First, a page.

Alejandro L. Madrid’s new book, Music in Mexico, is the latest in Oxford University Press’ 25 volume Global Music Series and promises to become a definitive tome on Mexican music and how it has influenced Mexican and U.S. culture.
Each book in the Global Music Series comes with a CD to accompany the text and includes translations of the songs featured in the volume. Music in Mexico is more of a musician, or ethnographer’s textbook than a straight out documentary with music CDs. Music in Mexico is one of the accompanying texts to Thinking Musically, the mother text, if you will, that sets up readers to explore the practice of music around the world.
The Houston-born Madrid did not just walk into putting this Music in Mexico together for the Oxford series. Madrid is an Associate Professor of Latin American and Latino Studies at the University of Illinois. He has been conducting field research throughout Mexico for over 20 years, which has resulted in three major books about classical Mexican music from the 1920s, electronic dance music from Tijuana and about the different music of the U.S.-Mexico border. At the end of this year his new book about danzon, and the historical and cultural flows between Cuba-Mexico and the American South, will be released by the University of Texas Press.
‘Music in Mexico’ explores music of the last three generations
There was not a single textbook about Mexican music in English when Oxford Press commissioned Madrid to write Music in Mexico. The resulting book is a powerful volume that goes beyond a catalog or history of Mexican music. “Music in Mexico explores the music Mexicans of the last three generations have grown up listening to,” Madrid said, adding that “The idea was to explain the cultural significance of the music one is most likely to hear at the homes of Mexican families both in Mexico and the U.S., and take that music as a point of departure to try to understand the contemporary transnational experience of the Mexican people.”
Music in Mexico was meant as a textbook for people interested in Mexican, Latino, and Latin American culture. All the books in the Global Music Series have an accompanying website with detailed analysis, but Madrid says he wrote the book keeping in mind that there was no other book on the topic in English so he used a language accessible to a wider audience.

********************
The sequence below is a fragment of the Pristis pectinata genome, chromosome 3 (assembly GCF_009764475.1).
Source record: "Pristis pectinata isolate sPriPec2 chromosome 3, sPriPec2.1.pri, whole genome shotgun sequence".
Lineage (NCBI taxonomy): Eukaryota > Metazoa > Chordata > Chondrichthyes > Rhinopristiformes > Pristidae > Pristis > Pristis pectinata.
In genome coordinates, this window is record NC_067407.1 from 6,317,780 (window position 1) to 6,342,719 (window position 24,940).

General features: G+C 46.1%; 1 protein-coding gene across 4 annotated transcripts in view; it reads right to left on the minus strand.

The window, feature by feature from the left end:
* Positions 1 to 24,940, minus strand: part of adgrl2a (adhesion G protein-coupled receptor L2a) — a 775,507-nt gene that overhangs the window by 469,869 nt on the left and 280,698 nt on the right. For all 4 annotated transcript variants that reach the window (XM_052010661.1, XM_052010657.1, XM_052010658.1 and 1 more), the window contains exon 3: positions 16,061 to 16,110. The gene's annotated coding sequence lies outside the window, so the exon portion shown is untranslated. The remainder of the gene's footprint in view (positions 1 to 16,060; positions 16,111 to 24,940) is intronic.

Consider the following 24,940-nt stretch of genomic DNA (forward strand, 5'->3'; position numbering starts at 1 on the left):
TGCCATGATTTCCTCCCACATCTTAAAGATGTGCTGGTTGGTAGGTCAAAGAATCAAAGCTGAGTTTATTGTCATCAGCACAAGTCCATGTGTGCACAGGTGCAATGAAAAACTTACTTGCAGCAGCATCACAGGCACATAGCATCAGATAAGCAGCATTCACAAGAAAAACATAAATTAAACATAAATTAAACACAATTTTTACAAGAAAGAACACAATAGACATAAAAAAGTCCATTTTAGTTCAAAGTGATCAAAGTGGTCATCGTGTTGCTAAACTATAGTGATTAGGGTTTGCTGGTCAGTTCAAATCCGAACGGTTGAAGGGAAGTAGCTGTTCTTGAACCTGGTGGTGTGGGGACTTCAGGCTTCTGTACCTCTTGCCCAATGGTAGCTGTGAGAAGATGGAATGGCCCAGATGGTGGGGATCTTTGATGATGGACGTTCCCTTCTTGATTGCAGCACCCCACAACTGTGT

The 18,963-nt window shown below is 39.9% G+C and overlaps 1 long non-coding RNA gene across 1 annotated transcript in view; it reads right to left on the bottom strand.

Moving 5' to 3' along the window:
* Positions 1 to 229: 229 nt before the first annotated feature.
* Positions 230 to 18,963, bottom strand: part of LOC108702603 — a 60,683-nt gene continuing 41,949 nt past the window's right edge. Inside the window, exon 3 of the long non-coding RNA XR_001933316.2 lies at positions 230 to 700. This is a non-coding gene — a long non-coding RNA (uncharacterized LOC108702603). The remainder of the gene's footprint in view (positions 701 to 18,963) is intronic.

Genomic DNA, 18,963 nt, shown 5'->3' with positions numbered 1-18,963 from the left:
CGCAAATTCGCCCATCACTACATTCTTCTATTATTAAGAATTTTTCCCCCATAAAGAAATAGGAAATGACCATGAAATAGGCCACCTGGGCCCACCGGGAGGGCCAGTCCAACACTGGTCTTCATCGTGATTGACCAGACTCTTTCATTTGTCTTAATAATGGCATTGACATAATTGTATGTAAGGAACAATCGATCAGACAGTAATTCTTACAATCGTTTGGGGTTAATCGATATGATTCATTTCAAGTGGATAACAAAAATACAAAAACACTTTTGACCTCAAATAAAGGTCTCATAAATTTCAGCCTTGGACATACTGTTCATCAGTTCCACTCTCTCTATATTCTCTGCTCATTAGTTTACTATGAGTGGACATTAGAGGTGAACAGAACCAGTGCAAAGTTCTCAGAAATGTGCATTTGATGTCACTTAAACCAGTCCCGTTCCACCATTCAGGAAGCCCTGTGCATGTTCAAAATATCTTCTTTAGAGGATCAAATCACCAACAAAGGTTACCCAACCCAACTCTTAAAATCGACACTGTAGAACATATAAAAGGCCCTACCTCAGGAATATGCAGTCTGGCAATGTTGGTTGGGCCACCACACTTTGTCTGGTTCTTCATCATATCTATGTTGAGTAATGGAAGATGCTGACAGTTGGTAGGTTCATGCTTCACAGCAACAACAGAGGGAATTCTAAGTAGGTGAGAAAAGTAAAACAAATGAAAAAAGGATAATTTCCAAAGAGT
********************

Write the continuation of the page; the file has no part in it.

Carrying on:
In as much as Music in Mexico is part of a series, Madrid said each book is determined by each author’s personality, academic and aesthetic interests. He feels Music in Mexico is not geographically bound. His effort was to write about the cultural flows between Mexicans in Mexico and Mexican Communities in the U.S. “I wanted to center the discussion as to how the economic success of the latter has re-shaped the entertainment industry in their country of origin in the last twenty or twenty five years,” Madrid said.
Madrid believes that Latino art and music has had a deep influenced in the U.S. since the 19th century and explains that “The presence of Latin music elements and practices in many icons of U.S. musical identity (such as early New Orleans jazz) but also the common elements between many Latin music and many US folk music traditions further challenges notions of U.S. exceptionalism.” His own tastes in music are eclectic. He said he enjoys everything from electronic dance music, danzon, and reggaeton to the classical music of Rachmaninoff, Elliott Carter and Silvestre Revueltas, or bluegrass. But he added that the more he studied different music the less he could claim to have a favorite type of music.
He said we cannot listen to different music in the same way because it engages different aesthetic systems, so we need to know how to listen to the different music. “Being able to meaningfully move beyond these aesthetic boundaries,” Madrid explained, “is always incredibly rewarding.